Elisa Parhad

DIY Simmer Pots: A Fun, Easy Way To Practice Aromatherapy

Like any family, mine likes to pop out of the house whenever we can and get some fresh air. But with one self-proclaimed 6 year-old homebody in tow, it can help to have a little nudge with an exciting destination or “purpose” to our time in nature. One of the best ideas I’ve come up with, which works whether you are on a mountain trail, in a city park, exploring your own garden, or a suburban neighborhood, is the simmer pot. It’s a slightly more sophisticated version of cooking up a mudpie, and a lot less messy.

Here’s how our simmer pot adventures work: we head out on a nature walk with a focus on choosing some items we can put into a pot of water or crock pot at home to simmer and make our house smell good. I give each child a small bag for collecting. We typically don’t get very far, but find ourselves deeply involved in the shrubs, bushes, fallen branches, grasses, dirt, and seed pods. We sniff our way through our stroll and look forward to what aromatherapy we can bring forth from our finds.


Elisa Parhad

Anything can be put into a simmer pot, including leaves, grasses, and flowers (and, depending on the age, expect some rocks, dirt, and sticks to make it in the pot too). The only items I don’t allow are living creatures. (Sometimes worms or potato bugs are added to our collection pile, but I’m not a fan of animal cruelty in our house. I’m pretty sure they don’t add to a pleasant smell, either.) To that goal, there are lots of plants to seek out, including eucalyptus, sage, rose, geranium, pine (both needles and cones), lavender, rosemary, and any other herbs. When you prepare your pot for simmering, it helps to break up leaves and stalks to allow the oils to seep into the water.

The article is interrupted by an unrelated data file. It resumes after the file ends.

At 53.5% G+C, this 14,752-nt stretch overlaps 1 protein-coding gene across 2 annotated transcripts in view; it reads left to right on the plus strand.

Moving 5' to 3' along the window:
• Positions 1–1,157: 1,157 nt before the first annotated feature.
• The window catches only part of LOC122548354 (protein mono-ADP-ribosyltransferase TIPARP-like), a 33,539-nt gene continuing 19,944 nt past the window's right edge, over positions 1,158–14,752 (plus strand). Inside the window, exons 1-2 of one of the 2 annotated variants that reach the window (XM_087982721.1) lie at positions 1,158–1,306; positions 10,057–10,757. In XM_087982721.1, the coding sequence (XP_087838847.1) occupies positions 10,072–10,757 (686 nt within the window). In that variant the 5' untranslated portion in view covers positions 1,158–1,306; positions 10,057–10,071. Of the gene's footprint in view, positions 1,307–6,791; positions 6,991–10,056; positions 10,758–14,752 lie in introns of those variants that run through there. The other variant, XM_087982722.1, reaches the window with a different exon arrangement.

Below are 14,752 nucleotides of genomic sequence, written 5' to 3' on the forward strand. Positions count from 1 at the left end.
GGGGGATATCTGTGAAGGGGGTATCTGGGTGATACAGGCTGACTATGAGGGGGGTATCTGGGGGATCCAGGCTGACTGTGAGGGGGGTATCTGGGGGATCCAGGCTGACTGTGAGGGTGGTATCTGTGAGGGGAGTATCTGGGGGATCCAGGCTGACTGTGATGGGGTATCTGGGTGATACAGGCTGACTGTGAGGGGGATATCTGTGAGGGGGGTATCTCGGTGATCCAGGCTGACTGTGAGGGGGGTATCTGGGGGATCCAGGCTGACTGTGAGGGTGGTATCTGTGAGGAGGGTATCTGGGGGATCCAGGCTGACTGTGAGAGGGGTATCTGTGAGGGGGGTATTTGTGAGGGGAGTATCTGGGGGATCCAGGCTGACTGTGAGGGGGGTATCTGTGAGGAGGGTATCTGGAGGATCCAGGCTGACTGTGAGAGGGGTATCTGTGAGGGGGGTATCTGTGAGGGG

It is hard to argue that being outside is not a sensory experience, but unless you are in a blooming citrus grove or a field of lavender, it can be easy to forget your nose. The simmer pot opens up a whole new world of scents. Watching my kids explore natural items through their nose is exciting, and sometimes surprising. Engagement is high because they are in control of the process— they pick what goes into their pot. While the excitement of the results has yet to be anti-climatic at our house, I’ll admit that I sometimes include a few drops of food-grade essential oil or vanilla, which works like a charm for pots that might include only non-aromatic items like pebbles, grass, and dandelion heads. No one seems to mind a “magic ingredient” anyways.


Elisa Parhad

While the simmer pot is a great way to explore the outdoors in a new way, it can also be done indoors with a little pre-planning. Cinnamon sticks, allspice, anise, nutmeg, cloves, citrus peels, pieces of fruits, mint, and any other kitchen herbs can all create a delicious-smelling house. The beauty of the simmer pot is that the journey is the adventure, and just about anything in a simmer pot “works”– you just have to let your nose be your guide.

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